Childhood Cancer Incidence in Pennsylvania Counties in Relation to Living in Counties With Hydraulic Fracturing Sites

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Abstract

Objective:

Evaluate whether childhood cancer incidence is associated with counties with hydraulic fracturing (HF).

Methods:

We compared cancer incidence in children in Pennsylvania counties before and after HF drilling began, using standardized incidence ratios (SIRs) and 95% confidence intervals (CIs).

Results:

The total number of cancers observed was close to expected both before drilling began (SIR = 0.94; 95% CI, 0.90 to 0.99) and after drilling (SIR = 1.02; 95% CI, 0.98 to 1.07) for counties with oil and natural gas wells. Analyses for childhood leukemia were also unremarkable (SIR for leukemia before drilling = 0.97 [95% CI, 0.88 to 1.06]; SIR for leukemia after drilling = 1.01 [95% CI, 0.92 to 1.11]). A slightly elevated SIR was found for central nervous system tumors after drilling (SIR = 1.13; 95% CI, 1.02 to 1.25). This was because of a slight excess in those counties with the fewest number of wells.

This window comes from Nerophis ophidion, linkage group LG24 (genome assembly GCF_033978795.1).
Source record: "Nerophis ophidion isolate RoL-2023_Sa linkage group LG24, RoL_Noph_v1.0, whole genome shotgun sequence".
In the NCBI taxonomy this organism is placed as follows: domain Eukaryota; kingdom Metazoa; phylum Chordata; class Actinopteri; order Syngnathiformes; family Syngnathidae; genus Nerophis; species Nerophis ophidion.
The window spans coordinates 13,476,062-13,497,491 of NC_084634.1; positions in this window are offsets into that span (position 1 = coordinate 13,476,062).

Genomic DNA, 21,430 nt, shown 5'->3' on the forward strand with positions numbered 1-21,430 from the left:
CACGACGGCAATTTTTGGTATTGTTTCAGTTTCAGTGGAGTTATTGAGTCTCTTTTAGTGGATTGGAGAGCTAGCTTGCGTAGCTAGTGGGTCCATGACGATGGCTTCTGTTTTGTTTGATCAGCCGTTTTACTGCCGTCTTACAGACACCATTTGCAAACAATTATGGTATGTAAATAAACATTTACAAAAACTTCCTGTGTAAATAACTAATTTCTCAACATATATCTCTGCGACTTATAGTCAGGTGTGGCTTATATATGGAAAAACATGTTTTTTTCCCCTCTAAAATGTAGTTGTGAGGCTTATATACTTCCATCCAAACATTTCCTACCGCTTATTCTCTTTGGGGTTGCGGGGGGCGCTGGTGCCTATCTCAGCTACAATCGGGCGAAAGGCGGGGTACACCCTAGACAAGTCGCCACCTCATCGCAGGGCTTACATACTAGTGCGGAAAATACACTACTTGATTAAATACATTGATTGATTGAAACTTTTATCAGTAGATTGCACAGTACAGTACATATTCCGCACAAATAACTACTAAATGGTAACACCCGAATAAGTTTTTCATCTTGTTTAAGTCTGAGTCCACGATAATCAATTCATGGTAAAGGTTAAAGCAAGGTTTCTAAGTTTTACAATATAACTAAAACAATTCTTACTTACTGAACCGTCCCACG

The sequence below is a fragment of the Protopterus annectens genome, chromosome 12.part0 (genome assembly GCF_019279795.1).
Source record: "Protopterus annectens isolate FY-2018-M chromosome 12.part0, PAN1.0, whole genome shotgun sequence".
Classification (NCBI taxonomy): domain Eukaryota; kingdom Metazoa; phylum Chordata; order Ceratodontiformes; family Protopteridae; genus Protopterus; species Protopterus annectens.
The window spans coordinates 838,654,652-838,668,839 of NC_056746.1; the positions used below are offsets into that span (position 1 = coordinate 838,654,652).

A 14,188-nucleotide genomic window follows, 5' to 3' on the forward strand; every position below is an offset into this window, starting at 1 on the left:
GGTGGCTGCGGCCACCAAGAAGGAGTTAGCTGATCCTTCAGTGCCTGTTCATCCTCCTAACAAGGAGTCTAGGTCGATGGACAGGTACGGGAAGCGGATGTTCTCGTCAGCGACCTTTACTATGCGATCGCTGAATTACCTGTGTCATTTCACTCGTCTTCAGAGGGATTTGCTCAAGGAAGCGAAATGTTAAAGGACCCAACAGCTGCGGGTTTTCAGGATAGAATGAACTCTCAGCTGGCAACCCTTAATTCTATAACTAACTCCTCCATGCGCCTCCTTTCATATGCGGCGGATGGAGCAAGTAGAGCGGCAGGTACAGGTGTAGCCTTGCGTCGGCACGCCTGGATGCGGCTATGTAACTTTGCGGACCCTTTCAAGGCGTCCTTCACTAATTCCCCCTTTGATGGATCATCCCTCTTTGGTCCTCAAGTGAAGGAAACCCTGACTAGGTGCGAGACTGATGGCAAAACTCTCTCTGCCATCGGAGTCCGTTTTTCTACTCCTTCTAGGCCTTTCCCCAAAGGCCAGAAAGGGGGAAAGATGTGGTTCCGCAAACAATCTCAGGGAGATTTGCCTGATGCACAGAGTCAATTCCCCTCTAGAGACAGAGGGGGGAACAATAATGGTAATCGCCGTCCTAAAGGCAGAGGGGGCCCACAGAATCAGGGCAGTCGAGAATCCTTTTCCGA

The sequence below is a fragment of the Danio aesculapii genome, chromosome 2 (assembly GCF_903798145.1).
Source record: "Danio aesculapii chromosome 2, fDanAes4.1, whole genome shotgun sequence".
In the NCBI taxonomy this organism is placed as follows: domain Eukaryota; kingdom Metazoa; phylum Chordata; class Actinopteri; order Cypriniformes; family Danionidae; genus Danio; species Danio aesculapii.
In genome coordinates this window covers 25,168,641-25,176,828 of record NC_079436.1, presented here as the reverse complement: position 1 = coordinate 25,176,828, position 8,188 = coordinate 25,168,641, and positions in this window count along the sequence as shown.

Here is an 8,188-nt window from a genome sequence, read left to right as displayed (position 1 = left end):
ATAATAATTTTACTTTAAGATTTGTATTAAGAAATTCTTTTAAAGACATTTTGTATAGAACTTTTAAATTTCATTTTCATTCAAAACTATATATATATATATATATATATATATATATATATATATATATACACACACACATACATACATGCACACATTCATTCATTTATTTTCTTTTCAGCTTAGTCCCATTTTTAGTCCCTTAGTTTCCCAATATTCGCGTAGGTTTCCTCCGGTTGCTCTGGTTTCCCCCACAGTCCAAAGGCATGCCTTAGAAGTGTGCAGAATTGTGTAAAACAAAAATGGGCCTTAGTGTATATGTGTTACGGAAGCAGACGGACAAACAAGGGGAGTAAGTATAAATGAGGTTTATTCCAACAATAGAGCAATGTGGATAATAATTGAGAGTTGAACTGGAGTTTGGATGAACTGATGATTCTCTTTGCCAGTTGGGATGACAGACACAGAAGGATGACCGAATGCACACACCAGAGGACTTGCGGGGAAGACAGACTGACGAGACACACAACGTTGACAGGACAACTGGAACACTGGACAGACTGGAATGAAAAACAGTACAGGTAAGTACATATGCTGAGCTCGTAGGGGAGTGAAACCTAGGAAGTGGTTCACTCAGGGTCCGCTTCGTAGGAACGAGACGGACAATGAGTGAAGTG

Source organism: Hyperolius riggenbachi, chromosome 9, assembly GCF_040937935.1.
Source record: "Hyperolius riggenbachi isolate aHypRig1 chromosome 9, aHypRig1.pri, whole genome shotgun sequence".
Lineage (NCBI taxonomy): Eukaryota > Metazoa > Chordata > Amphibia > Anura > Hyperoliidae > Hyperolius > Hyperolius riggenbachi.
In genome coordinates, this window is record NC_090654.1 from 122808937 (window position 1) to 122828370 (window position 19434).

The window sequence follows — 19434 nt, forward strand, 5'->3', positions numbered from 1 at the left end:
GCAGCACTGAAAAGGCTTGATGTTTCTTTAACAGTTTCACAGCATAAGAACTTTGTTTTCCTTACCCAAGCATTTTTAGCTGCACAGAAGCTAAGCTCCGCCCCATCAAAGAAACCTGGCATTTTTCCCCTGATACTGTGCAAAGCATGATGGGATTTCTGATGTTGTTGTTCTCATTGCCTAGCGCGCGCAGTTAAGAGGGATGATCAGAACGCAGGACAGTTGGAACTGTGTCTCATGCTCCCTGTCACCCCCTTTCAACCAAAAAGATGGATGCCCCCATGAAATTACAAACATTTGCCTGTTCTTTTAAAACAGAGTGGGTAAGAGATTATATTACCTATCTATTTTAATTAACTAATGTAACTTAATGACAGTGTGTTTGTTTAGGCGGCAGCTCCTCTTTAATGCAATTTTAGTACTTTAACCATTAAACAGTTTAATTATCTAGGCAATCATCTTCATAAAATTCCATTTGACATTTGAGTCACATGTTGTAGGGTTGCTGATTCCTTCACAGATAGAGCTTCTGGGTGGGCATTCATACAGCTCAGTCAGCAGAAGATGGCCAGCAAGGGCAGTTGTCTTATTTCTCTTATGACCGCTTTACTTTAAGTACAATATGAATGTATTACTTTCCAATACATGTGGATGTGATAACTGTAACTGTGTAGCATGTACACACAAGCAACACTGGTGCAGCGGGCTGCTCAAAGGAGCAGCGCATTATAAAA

Conclusions:

This study offers comfort concerning health effects of HF on childhood cancers.

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